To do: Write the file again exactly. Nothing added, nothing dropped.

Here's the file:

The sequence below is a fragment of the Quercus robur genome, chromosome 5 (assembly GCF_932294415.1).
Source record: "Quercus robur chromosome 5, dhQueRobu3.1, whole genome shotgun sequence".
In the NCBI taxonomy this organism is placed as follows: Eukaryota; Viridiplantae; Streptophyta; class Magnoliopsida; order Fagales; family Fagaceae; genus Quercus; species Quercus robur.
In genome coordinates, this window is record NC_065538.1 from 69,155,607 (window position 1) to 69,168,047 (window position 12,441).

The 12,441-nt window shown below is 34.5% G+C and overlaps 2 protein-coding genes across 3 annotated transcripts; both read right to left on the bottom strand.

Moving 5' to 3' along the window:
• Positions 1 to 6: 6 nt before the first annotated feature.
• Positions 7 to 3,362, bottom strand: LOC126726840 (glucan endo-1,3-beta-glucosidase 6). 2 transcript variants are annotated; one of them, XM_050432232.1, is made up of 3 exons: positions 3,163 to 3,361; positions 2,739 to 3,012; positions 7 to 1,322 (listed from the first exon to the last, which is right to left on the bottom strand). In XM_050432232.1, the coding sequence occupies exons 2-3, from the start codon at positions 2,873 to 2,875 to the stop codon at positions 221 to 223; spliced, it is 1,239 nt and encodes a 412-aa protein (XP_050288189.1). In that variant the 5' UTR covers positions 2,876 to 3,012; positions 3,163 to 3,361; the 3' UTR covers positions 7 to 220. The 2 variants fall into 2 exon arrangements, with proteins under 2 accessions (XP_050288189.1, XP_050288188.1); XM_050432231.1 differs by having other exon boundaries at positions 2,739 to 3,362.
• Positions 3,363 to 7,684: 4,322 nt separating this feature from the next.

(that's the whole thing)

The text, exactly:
The sequence below is a fragment of the Quercus robur genome, chromosome 5 (assembly GCF_932294415.1).
Source record: "Quercus robur chromosome 5, dhQueRobu3.1, whole genome shotgun sequence".
In the NCBI taxonomy this organism is placed as follows: Eukaryota; Viridiplantae; Streptophyta; class Magnoliopsida; order Fagales; family Fagaceae; genus Quercus; species Quercus robur.
In genome coordinates, this window is record NC_065538.1 from 69,155,607 (window position 1) to 69,168,047 (window position 12,441).

The 12,441-nt window shown below is 34.5% G+C and overlaps 2 protein-coding genes across 3 annotated transcripts; both read right to left on the bottom strand.

Moving 5' to 3' along the window:
• Positions 1 to 6: 6 nt before the first annotated feature.
• Positions 7 to 3,362, bottom strand: LOC126726840 (glucan endo-1,3-beta-glucosidase 6). 2 transcript variants are annotated; one of them, XM_050432232.1, is made up of 3 exons: positions 3,163 to 3,361; positions 2,739 to 3,012; positions 7 to 1,322 (listed from the first exon to the last, which is right to left on the bottom strand). In XM_050432232.1, the coding sequence occupies exons 2-3, from the start codon at positions 2,873 to 2,875 to the stop codon at positions 221 to 223; spliced, it is 1,239 nt and encodes a 412-aa protein (XP_050288189.1). In that variant the 5' UTR covers positions 2,876 to 3,012; positions 3,163 to 3,361; the 3' UTR covers positions 7 to 220. The 2 variants fall into 2 exon arrangements, with proteins under 2 accessions (XP_050288189.1, XP_050288188.1); XM_050432231.1 differs by having other exon boundaries at positions 2,739 to 3,362.
• Positions 3,363 to 7,684: 4,322 nt separating this feature from the next.